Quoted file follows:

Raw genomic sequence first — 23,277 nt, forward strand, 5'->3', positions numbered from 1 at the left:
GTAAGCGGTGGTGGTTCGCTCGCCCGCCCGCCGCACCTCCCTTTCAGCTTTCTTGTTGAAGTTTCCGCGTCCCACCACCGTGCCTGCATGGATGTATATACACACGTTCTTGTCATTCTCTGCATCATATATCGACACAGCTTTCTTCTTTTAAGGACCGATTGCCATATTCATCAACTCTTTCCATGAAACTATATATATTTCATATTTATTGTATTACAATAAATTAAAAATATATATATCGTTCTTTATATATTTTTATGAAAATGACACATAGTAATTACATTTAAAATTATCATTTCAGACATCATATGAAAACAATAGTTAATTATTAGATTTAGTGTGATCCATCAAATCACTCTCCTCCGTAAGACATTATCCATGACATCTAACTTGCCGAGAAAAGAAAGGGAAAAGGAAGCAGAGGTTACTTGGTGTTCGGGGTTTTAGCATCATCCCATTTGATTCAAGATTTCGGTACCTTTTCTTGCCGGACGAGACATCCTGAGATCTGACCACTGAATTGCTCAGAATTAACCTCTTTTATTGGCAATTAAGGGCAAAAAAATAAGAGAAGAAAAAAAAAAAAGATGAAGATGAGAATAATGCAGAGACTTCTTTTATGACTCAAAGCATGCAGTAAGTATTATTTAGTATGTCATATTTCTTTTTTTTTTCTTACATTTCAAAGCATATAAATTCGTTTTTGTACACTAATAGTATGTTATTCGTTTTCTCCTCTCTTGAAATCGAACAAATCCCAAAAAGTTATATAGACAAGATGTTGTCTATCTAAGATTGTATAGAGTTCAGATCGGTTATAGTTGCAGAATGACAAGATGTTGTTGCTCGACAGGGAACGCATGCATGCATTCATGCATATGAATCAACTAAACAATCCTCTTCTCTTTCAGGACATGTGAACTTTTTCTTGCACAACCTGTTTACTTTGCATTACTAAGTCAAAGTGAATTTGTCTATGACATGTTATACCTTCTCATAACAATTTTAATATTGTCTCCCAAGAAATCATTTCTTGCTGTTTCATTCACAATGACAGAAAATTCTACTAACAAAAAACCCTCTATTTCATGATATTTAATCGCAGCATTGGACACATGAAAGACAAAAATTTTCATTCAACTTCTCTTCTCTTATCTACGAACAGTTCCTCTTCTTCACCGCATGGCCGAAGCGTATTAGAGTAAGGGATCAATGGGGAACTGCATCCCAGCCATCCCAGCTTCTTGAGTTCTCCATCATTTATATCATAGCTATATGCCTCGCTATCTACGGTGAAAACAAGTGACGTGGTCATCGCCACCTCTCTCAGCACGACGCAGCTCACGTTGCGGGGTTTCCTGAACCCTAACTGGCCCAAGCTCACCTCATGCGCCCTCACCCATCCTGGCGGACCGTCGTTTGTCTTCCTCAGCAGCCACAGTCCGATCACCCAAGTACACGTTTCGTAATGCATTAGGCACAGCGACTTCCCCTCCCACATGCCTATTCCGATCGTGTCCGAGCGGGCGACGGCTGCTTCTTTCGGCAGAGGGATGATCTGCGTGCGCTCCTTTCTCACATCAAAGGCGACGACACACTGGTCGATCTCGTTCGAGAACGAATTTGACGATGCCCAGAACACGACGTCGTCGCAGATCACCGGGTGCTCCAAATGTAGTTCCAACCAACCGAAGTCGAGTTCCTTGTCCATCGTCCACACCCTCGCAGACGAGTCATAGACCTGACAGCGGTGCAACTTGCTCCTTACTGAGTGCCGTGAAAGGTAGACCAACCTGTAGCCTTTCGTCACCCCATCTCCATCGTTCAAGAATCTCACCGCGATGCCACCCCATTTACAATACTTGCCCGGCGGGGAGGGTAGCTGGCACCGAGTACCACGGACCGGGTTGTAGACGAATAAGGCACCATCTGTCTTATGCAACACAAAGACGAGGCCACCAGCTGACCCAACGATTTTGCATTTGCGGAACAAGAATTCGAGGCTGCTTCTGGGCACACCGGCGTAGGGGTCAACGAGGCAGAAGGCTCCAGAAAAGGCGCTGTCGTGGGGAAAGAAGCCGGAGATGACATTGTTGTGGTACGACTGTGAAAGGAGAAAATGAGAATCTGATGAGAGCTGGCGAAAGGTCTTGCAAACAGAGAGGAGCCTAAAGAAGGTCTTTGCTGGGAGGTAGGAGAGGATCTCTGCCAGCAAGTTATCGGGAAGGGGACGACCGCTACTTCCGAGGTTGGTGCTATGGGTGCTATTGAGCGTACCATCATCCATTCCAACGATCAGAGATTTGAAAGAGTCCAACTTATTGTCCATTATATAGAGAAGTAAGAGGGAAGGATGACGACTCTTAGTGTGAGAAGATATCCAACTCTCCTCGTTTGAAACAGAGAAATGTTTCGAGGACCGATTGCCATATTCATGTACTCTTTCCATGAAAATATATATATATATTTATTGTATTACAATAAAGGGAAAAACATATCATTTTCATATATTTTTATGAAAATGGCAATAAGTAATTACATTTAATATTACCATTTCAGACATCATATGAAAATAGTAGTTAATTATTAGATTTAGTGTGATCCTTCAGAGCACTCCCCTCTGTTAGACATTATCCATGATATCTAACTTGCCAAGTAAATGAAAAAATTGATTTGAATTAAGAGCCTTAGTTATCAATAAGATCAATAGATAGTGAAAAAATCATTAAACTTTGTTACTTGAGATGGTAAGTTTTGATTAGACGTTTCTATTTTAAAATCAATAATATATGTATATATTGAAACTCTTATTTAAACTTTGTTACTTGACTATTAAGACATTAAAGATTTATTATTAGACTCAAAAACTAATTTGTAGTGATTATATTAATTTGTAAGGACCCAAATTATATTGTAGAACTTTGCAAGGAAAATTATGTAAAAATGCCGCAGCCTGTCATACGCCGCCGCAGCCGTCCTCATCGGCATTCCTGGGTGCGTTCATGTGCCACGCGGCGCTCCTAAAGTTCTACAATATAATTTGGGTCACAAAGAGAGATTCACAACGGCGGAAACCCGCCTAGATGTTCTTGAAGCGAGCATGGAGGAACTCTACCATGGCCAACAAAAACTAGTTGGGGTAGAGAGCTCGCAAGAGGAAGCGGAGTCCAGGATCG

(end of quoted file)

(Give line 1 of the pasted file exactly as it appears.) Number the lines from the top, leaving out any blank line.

Raw genomic sequence first — 23,277 nt, forward strand, 5'->3', positions numbered from 1 at the left: